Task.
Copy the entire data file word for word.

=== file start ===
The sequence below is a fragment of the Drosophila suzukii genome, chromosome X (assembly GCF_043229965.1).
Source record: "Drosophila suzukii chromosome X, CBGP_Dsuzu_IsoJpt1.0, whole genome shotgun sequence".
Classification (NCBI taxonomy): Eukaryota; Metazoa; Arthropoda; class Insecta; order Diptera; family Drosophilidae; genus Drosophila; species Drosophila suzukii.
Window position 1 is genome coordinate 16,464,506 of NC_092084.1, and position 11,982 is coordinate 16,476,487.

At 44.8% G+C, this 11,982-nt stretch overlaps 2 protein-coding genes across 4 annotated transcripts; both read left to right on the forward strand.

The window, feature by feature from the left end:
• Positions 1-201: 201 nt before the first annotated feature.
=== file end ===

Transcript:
The sequence below is a fragment of the Drosophila suzukii genome, chromosome X (assembly GCF_043229965.1).
Source record: "Drosophila suzukii chromosome X, CBGP_Dsuzu_IsoJpt1.0, whole genome shotgun sequence".
Classification (NCBI taxonomy): Eukaryota; Metazoa; Arthropoda; class Insecta; order Diptera; family Drosophilidae; genus Drosophila; species Drosophila suzukii.
Window position 1 is genome coordinate 16,464,506 of NC_092084.1, and position 11,982 is coordinate 16,476,487.

At 44.8% G+C, this 11,982-nt stretch overlaps 2 protein-coding genes across 4 annotated transcripts; both read left to right on the forward strand.

The window, feature by feature from the left end:
• Positions 1-201: 201 nt before the first annotated feature.